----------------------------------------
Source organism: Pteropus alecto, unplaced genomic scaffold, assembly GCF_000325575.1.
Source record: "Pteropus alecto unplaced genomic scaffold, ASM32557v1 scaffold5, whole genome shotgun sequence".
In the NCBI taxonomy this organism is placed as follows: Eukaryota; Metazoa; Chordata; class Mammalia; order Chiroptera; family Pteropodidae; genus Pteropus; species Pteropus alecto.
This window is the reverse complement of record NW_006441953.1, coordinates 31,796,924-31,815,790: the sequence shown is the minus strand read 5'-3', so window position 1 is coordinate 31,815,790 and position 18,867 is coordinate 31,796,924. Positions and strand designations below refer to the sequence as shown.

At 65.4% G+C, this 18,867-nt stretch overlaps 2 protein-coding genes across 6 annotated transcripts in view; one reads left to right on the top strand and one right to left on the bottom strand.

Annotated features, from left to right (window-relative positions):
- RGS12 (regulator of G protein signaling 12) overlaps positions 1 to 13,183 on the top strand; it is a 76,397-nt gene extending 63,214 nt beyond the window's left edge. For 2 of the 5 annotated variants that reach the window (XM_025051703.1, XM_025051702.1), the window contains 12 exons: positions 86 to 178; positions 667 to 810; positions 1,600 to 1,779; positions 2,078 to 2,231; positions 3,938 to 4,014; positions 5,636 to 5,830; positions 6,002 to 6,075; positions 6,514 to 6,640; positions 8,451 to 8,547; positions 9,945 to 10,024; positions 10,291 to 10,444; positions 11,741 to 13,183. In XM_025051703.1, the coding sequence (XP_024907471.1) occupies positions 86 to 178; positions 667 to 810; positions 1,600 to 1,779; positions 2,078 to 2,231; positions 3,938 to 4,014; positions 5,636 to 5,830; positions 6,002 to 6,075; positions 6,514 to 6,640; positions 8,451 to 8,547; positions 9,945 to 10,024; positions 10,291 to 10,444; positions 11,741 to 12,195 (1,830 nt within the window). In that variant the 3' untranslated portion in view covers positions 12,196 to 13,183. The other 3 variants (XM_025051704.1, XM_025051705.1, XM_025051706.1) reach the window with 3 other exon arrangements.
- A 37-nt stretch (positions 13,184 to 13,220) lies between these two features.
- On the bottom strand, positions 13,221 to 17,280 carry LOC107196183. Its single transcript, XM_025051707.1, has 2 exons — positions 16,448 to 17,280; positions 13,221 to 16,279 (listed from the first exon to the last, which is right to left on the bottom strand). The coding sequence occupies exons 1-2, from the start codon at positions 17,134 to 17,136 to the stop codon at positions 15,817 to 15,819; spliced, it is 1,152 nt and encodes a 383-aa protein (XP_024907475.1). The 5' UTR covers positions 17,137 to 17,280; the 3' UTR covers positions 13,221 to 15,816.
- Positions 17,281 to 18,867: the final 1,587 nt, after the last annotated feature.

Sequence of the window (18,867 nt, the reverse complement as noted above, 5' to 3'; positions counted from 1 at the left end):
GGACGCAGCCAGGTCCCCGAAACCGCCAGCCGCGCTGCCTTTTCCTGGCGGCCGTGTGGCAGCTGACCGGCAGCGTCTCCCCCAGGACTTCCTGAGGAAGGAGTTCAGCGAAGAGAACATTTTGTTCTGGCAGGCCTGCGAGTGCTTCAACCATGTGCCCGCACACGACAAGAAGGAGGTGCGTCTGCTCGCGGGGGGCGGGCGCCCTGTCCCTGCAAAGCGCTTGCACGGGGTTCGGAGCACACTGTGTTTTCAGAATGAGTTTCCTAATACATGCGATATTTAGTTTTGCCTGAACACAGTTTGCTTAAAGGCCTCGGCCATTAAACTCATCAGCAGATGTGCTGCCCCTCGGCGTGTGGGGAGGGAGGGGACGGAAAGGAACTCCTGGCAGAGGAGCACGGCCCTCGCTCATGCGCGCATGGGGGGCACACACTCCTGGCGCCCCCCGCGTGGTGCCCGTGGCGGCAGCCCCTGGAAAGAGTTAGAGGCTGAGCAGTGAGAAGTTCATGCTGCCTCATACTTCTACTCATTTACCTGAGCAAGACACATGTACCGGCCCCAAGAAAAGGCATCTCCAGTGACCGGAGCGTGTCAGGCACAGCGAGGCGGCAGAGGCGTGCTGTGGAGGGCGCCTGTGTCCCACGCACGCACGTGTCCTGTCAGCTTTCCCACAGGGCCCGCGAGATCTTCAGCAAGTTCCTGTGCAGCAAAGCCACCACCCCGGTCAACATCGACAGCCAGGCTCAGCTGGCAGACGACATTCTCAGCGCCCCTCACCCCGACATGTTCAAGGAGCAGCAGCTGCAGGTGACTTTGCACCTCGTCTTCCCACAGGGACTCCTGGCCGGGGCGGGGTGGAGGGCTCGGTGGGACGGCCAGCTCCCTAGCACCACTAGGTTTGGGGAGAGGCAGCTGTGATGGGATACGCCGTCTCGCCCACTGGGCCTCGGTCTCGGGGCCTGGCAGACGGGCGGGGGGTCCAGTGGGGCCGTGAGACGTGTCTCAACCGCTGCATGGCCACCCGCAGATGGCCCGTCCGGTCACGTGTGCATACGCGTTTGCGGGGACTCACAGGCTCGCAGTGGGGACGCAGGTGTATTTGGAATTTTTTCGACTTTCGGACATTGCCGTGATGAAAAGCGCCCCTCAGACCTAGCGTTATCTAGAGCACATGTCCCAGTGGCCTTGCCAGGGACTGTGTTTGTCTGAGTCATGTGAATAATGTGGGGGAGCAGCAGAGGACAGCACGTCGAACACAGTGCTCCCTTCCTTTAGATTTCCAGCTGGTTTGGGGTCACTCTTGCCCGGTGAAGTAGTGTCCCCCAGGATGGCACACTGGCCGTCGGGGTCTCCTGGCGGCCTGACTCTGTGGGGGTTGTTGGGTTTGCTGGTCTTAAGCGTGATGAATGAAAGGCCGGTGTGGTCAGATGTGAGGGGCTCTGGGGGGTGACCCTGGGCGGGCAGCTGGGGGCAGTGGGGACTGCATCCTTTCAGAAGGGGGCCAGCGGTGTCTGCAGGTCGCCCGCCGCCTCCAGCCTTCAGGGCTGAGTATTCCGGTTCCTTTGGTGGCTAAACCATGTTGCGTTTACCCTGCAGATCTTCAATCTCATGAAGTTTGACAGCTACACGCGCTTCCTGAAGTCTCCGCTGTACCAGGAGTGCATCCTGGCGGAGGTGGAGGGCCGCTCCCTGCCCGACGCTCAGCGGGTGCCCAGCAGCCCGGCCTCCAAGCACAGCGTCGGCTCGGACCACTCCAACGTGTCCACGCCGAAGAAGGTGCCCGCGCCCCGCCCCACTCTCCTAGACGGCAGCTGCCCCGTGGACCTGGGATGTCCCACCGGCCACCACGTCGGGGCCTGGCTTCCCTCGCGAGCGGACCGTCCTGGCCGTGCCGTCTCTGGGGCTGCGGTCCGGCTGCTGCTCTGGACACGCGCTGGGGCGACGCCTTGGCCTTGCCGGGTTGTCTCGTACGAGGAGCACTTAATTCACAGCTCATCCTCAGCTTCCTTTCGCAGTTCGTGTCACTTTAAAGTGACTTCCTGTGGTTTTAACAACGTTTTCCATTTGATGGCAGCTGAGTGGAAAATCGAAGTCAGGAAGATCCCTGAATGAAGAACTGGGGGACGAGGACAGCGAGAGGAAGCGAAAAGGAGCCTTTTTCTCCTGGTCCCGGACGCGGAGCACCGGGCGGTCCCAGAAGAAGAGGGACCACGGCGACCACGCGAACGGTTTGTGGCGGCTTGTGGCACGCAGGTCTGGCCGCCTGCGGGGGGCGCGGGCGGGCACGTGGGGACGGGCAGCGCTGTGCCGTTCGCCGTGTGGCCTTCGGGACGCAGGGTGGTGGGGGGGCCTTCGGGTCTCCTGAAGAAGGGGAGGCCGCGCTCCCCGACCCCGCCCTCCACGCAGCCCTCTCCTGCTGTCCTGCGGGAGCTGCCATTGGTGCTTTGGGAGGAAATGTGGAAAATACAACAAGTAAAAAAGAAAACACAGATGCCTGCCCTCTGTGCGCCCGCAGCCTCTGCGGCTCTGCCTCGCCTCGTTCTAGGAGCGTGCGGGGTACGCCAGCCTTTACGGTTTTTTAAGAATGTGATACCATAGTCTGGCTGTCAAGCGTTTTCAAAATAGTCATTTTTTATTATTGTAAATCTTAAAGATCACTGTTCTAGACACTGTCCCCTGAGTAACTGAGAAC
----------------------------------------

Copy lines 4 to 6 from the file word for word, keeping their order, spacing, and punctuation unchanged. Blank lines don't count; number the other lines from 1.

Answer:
This window is the reverse complement of record NW_006441953.1, coordinates 31,796,924-31,815,790: the sequence shown is the minus strand read 5'-3', so window position 1 is coordinate 31,815,790 and position 18,867 is coordinate 31,796,924. Positions and strand designations below refer to the sequence as shown.

At 65.4% G+C, this 18,867-nt stretch overlaps 2 protein-coding genes across 6 annotated transcripts in view; one reads left to right on the top strand and one right to left on the bottom strand.

Annotated features, from left to right (window-relative positions):